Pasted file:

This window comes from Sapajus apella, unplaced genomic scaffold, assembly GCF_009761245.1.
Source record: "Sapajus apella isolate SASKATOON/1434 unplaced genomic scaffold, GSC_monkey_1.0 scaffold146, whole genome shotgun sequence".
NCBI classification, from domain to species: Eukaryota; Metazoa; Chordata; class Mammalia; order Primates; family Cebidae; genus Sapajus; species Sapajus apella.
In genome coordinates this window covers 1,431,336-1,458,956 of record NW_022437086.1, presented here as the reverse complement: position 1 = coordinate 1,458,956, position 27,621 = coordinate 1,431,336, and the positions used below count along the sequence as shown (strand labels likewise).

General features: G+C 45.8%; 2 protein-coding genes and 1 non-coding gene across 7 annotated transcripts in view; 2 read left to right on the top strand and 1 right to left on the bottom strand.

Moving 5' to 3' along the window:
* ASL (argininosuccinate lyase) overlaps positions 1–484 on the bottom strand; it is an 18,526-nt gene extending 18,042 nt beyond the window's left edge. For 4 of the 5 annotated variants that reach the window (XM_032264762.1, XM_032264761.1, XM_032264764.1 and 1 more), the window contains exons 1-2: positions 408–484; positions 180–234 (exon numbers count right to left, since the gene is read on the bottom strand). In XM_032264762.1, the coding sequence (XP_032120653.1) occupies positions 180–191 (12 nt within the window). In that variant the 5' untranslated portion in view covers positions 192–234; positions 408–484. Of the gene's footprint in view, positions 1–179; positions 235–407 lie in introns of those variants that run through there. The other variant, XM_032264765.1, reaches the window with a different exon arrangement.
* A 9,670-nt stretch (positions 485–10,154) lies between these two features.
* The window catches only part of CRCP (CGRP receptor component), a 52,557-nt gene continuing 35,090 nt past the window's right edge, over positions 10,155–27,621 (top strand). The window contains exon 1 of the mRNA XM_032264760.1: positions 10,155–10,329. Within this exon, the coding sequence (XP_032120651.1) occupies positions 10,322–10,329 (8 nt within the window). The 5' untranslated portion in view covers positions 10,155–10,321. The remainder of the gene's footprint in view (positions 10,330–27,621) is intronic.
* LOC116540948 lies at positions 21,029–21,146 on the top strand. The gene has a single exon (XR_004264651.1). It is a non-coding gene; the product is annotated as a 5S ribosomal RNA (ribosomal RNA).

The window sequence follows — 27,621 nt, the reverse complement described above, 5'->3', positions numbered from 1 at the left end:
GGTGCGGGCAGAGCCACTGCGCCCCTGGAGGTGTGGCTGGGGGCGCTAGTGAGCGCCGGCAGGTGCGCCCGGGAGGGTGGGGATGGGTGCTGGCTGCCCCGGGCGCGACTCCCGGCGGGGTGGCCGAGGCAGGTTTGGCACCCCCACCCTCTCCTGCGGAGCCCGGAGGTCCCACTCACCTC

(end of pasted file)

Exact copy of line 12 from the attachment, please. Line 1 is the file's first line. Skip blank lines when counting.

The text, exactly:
GGTGCGGGCAGAGCCACTGCGCCCCTGGAGGTGTGGCTGGGGGCGCTAGTGAGCGCCGGCAGGTGCGCCCGGGAGGGTGGGGATGGGTGCTGGCTGCCCCGGGCGCGACTCCCGGCGGGGTGGCCGAGGCAGGTTTGGCACCCCCACCCTCTCCTGCGGAGCCCGGAGGTCCCACTCACCTC